Once he had the door opened wide, Micah lifted the passenger gently, cradled her protectively in his arms, and lunged in my direction. He put her down beside me; blood was everywhere! As Micah began to turn back toward the burning car, a firetruck and a Fannin County EMT Rescue truck roared into view in the southbound lane with their lights flashing. Fannin County’s volunteer fire department began ‘working’ the engine fire with portable extinguishers until fire hoses could be deployed from a big red tanker truck that had pulled up nearby. The driver of the station wagon was obviously gravely injured and the EMTs on the scene administered life saving aid and prepared an EMS backboard even before his removal from the smoking wreckage.
From that moment onward, the arrival of rescue, police and medical personnel was exponential. Fannin Sheriff’s Department put out flares, Georgia State Patrol diverted traffic and set up a temporary detour, and county police and rescue people from three surrounding counties poured into the area in a belated effort to help.
I stood quietly as the EMTs attempted to stop the bleeding and stabilize the wounds of the female passenger, and I heard them say that she had not been belted into the car. She had sustained multiple compound fractures and “extreme trauma” from hitting the windshield. When I saw Isabel crying five minutes later, I realized that they had been unable to save their patient. I watched minutes later as an exhausted young medic pulled a white blanket over her face.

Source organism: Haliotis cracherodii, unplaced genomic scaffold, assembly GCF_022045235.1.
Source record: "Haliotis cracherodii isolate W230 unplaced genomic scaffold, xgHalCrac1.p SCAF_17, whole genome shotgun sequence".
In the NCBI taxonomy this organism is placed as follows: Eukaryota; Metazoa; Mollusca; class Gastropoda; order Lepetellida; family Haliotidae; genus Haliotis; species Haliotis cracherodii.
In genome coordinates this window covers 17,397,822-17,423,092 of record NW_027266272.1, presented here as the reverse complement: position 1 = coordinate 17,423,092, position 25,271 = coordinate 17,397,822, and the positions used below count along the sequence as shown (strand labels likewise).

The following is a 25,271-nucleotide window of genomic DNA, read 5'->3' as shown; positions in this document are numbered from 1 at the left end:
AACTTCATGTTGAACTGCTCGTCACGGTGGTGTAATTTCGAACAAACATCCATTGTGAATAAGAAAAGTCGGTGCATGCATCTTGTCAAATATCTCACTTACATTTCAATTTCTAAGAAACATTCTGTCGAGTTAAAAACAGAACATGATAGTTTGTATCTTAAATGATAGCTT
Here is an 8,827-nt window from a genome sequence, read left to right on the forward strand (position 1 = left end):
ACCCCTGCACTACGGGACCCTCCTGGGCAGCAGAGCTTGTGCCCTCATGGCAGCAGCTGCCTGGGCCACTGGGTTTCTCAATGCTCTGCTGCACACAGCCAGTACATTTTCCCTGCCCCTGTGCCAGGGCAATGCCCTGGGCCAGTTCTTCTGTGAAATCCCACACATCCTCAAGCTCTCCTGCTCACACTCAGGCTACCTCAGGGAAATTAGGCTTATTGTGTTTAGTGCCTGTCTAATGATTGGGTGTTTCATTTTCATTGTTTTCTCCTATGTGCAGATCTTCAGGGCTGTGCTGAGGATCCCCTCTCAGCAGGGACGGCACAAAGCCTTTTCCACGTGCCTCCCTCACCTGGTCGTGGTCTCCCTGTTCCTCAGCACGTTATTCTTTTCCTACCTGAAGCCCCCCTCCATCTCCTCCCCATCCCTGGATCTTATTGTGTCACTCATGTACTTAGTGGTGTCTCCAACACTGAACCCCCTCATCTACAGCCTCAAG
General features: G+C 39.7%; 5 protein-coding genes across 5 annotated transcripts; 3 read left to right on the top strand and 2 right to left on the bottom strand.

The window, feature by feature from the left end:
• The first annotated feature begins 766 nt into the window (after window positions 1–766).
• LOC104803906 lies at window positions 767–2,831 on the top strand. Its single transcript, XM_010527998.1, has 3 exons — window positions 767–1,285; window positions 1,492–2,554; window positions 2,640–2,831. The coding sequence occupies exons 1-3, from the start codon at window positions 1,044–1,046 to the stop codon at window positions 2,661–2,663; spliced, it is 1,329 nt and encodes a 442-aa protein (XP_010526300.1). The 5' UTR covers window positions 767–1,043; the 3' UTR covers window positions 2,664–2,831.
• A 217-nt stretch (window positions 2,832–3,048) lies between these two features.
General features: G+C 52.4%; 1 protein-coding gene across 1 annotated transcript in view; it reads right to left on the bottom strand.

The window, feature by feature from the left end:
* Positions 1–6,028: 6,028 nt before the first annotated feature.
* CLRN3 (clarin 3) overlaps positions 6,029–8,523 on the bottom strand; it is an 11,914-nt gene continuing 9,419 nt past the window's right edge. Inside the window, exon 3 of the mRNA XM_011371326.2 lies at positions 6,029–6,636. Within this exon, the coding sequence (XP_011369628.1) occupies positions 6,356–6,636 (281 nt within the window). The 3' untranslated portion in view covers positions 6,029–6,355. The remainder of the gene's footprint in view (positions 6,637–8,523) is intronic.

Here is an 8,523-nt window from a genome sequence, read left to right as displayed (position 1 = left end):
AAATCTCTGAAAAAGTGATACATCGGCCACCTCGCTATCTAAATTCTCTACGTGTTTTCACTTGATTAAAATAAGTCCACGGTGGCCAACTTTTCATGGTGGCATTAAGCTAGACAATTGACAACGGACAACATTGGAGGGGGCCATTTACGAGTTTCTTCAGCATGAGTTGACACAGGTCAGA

The driver of the car, Henry Cobb, was strapped onto an EMS backboard, his wounds stabilized, vital signs checked, loaded into a waiting ambulance, and carried to the regional hospital with lights flashing and sirens blaring. The EMTs on the scene told Sheriff Kenny Payne that they had high hopes for Mr. Cobb’s recovery because he had been wearing a seat belt at the time of the impact.
Mel, our delivery driver from Food Fare, told the State Patrol that he had turned on his turn signal and geared down to make his turn into Faded Glory’s driveway when he was struck from the rear by the Cobb’s vehicle which was traveling at a very high speed. The Cobb’s station wagon, a large Buick, had gone under the rear of his box truck, lifting it up, and spinning it over on it’s side. The impact was so great that the dual rear axles of Mel’s truck were broken free and pushed 16 inches forward under the chassis. Luckily, Mel escaped with bruises and a small cut just above his eye, but his truck was probably totaled. Mel later became extremely distraught when he learned that Mrs. Cobb had died in the crash. It didn’t seem to help when Sheriff Kenny Payne told him that there was nothing he could have done to prevent the accident. Lack of any skid marks indicated that Mr. Cobb had been driving at a high rate of speed and had never seen Mel’s truck turning.
Henry Cobb said later at the hospital that he and his wife, Mary Ellen, had been driving from their home in North Carolina to a wedding in Dahlonega, and that they were running behind schedule and driving “a bit fast to make up for lost time.”
The odor of spilled diesel fuel has long dissipated, the marks on the highway have been obliterated by passing traffic, and unless you look real close, you might never know what occurred out in front of our quiet Inn on that hazy July morning, but now, when we hear the drone of Mel’s new truck coming up the driveway once each week, we will never forget that it’s truly a dangerous world out there.